WSJ/Vistage Apr. 2020: Small business confidence plunges during economic shutdown
- The WSJ/Vistage Small Business CEO Confidence Index dropped more than 50% to a record low of 44.7 in April
- 33% of small business CEOs believe the economy will improve in the year ahead, up from 19% last month
- Cost containment is critical in the coming year; 52% of CEOs report they will decrease fixed investments
Confidence among small business CEOs plunged to a record low in April due to the impacts of the coronavirus and the consequent shutdown of the national economy, according to the most recent survey conducted by Vistage in partnership with the Wall Street Journal.
The WSJ/Vistage Small Business CEO Confidence Index fell to just 44.7 in April, down more than 50% from the 91.7 recorded in March.
This unprecedented decline will likely be mirrored in the Q2 GDP. While a recession is defined as two quarters of consecutive decline in GDP, many economists believe the trends are already showing that we will experience those declines, officially putting the U.S. in a coronavirus-induced recession. As Vistage Chief Research Officer Joe Galvin has stated, “The length of the health crisis will determine the depth of the financial crisis.”
WSJ/Vistage Small Business CEO Confidence Index
October 2019 – April 2020
Dr. Richard Curtin, a researcher at the University of Michigan who analyzed the data, said that in the recovery phase, businesses will take a variety of precautionary measures.
“This will likely include fewer investments and slowed hiring,” says Dr. Curtin. “Small businesses will focus on bolstering retained earnings to achieve greater financial security.”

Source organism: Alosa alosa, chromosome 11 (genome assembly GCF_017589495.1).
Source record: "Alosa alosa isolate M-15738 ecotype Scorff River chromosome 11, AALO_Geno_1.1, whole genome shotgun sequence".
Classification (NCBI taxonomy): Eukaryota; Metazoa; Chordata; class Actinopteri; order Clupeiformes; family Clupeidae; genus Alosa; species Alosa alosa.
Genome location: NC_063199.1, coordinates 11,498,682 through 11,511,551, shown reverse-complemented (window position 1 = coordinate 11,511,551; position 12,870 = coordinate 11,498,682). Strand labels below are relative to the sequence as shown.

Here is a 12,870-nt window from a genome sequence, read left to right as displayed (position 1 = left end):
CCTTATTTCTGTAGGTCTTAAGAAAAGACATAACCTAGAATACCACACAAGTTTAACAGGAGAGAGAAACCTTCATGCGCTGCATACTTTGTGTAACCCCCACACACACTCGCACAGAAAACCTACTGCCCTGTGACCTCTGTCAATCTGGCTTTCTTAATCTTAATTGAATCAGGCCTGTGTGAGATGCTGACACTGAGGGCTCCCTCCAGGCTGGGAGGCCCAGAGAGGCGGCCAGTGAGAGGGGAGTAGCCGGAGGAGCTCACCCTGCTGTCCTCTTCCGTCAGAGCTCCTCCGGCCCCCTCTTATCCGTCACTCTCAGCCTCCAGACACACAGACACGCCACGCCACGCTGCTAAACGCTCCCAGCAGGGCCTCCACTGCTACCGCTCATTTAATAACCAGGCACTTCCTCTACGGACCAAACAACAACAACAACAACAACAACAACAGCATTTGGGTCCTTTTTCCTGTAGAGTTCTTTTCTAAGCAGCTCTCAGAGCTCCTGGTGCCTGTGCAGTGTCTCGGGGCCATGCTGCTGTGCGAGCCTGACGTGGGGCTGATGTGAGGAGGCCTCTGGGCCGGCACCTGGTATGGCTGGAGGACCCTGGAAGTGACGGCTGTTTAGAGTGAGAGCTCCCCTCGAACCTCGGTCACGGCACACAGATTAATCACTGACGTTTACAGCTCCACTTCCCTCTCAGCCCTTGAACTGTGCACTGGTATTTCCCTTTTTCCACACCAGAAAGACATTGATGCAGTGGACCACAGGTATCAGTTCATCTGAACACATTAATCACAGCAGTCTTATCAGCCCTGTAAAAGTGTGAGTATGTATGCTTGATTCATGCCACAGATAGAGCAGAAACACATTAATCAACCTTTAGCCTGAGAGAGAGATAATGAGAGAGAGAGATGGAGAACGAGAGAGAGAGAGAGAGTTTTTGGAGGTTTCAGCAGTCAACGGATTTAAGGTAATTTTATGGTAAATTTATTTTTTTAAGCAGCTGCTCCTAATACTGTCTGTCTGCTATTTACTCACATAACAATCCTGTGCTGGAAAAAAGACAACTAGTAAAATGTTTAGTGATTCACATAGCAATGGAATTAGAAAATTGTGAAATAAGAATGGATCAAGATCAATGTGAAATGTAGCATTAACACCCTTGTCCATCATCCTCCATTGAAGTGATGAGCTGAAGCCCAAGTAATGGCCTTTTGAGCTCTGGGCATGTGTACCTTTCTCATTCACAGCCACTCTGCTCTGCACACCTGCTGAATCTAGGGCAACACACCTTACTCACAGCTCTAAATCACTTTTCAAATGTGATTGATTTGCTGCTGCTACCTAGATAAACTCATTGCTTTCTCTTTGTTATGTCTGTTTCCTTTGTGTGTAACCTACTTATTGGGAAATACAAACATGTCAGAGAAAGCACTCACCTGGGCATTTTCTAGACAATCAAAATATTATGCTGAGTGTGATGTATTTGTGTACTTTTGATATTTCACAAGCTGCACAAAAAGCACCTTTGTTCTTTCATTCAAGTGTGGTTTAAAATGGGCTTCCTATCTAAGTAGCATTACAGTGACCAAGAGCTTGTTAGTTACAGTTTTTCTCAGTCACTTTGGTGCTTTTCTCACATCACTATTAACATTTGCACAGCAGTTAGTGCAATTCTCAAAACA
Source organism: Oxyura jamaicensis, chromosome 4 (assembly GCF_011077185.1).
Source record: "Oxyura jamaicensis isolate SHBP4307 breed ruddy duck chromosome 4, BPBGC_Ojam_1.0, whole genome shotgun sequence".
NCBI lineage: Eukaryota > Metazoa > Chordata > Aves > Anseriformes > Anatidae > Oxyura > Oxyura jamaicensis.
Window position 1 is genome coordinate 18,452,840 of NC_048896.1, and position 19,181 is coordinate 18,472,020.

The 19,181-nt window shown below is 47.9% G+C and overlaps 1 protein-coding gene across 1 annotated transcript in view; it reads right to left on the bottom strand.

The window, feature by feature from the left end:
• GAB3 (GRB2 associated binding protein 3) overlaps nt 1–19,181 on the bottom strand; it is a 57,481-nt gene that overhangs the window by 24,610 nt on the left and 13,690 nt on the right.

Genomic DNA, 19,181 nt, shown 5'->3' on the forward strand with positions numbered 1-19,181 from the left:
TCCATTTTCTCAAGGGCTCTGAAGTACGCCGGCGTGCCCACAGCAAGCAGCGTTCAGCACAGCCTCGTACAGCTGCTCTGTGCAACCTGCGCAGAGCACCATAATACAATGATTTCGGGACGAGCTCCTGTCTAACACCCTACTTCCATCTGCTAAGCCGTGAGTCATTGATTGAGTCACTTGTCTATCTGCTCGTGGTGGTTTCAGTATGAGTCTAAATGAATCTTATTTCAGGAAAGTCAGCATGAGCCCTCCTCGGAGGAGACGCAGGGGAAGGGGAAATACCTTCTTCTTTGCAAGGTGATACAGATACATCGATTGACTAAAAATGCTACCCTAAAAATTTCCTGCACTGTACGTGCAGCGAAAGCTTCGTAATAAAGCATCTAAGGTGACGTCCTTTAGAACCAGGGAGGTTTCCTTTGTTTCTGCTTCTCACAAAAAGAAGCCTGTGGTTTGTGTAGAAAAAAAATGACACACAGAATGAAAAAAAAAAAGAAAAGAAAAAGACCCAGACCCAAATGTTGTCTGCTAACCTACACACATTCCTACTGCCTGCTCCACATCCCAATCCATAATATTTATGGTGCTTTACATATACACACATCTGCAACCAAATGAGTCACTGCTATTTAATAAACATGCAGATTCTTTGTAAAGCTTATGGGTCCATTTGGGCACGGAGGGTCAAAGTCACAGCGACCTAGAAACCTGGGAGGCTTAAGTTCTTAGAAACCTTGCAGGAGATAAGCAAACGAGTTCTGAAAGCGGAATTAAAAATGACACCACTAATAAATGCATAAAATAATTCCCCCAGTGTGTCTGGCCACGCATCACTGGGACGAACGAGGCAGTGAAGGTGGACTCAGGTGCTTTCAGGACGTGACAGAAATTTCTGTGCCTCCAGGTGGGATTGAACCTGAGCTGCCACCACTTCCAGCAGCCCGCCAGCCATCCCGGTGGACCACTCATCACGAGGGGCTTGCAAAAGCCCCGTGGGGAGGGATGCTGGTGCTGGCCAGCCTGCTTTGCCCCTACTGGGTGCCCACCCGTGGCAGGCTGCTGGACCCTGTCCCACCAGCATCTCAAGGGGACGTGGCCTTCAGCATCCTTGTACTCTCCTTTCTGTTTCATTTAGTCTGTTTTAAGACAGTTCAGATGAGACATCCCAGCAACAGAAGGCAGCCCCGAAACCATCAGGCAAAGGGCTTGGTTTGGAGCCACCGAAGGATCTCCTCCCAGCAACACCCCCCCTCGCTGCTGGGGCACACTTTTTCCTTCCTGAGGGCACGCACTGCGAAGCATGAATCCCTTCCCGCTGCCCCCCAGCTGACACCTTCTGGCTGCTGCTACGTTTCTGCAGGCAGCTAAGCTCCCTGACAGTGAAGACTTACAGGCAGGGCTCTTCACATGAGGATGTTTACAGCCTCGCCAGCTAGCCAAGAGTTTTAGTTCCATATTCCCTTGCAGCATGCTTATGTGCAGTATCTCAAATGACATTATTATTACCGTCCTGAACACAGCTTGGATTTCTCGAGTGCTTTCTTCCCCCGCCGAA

The April data shows that 52% of small business CEOs are planning cutbacks to fixed investments, an almost a complete reversal from February when 44% of CEOs indicated plans to increase investments. According to Dr. Curtin, “While such sizable cutbacks reflect significant declines in current sales revenues, those declines also represent losses in future productivity and will lower CEOs’ capability to expand future production.”
Dichotomy of expectations
Based on the stand still of the economy, it is possible that small businesses may not expect any more sharp declines in the economy. One-third (33%) of CEOs expect economic improvements in the year ahead — an improvement from the 19% recorded in March.
However, that same data shows that 57% expect the economy to worsen, up 16 points from 41% in March. This reveals that small business CEO sentiment is divided, likely based on the impact on their businesses. It is important to note that 23% of CEOs reported stable to increased revenues, and their optimism around business growth may create this dichotomy.
That said, Dr. Curtin notes that it is “unreasonable to anticipate that the economic revival will proceed quickly across all small businesses. It is more likely to be a gradual reopening across regions and industries, and an even slower revival in the willingness to spend among the customers of these small businesses.”
Bright spots break through the dark cloud of the economic slowdown
While we wait to see what the re-opening of the country will look like, there are some bright spots.
In addition to the 23% of CEOs who have maintained revenue (18%) or experienced growth (5%), there are a number of businesses experimenting with new products and services. Thirty-nine percent of CEOs reported that they have made changes in the products and services they offer as a result of the pandemic.
One example includes Vistage member company Bednark Studios, a full service fabrication company that has partnered with the neighboring Brooklyn Navy Yard to build face shields for medical workers. Not only are they filling a need, but they have been able to employ many people who lost work due to the coronavirus economic shutdown.
The April WSJ/Vistage Small Business CEO survey was conducted April 1 – 8, 2020 and gathered 860 responses from CEOs and other leaders of small businesses. Our May survey, in the field May 4 – 11, will reveal if small businesses remain at the bottom waiting for signs of relief, or if more bright spots are breaking through, indicating the signs of recovery for small businesses.